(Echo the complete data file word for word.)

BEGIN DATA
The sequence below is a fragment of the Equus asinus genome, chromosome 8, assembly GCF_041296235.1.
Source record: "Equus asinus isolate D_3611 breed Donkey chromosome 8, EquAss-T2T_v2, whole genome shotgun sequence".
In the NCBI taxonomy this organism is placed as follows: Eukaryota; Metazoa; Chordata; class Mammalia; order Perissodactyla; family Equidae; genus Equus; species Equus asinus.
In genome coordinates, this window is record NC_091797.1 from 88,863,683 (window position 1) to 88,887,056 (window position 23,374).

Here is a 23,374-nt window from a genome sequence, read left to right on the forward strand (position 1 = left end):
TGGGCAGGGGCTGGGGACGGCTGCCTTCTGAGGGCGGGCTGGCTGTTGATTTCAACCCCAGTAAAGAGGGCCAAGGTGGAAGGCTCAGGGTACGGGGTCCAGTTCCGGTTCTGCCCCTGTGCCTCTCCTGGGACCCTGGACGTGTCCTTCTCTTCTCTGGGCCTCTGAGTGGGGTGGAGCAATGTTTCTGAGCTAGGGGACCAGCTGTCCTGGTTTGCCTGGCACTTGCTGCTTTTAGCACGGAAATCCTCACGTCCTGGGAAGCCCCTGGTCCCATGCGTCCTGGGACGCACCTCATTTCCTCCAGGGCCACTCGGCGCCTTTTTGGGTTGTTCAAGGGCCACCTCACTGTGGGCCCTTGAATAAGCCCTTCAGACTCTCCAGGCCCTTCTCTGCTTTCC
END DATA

The sequence below is a fragment of the Equus asinus genome, chromosome 8, assembly GCF_041296235.1.
Source record: "Equus asinus isolate D_3611 breed Donkey chromosome 8, EquAss-T2T_v2, whole genome shotgun sequence".
In the NCBI taxonomy this organism is placed as follows: Eukaryota; Metazoa; Chordata; class Mammalia; order Perissodactyla; family Equidae; genus Equus; species Equus asinus.
In genome coordinates, this window is record NC_091797.1 from 88,863,683 (window position 1) to 88,887,056 (window position 23,374).

Here is a 23,374-nt window from a genome sequence, read left to right on the forward strand (position 1 = left end):
TGGGCAGGGGCTGGGGACGGCTGCCTTCTGAGGGCGGGCTGGCTGTTGATTTCAACCCCAGTAAAGAGGGCCAAGGTGGAAGGCTCAGGGTACGGGGTCCAGTTCCGGTTCTGCCCCTGTGCCTCTCCTGGGACCCTGGACGTGTCCTTCTCTTCTCTGGGCCTCTGAGTGGGGTGGAGCAATGTTTCTGAGCTAGGGGACCAGCTGTCCTGGTTTGCCTGGCACTTGCTGCTTTTAGCACGGAAATCCTCACGTCCTGGGAAGCCCCTGGTCCCATGCGTCCTGGGACGCACCTCATTTCCTCCAGGGCCACTCGGCGCCTTTTTGGGTTGTTCAAGGGCCACCTCACTGTGGGCCCTTGAATAAGCCCTTCAGACTCTCCAGGCCCTTCTCTGCTTTCC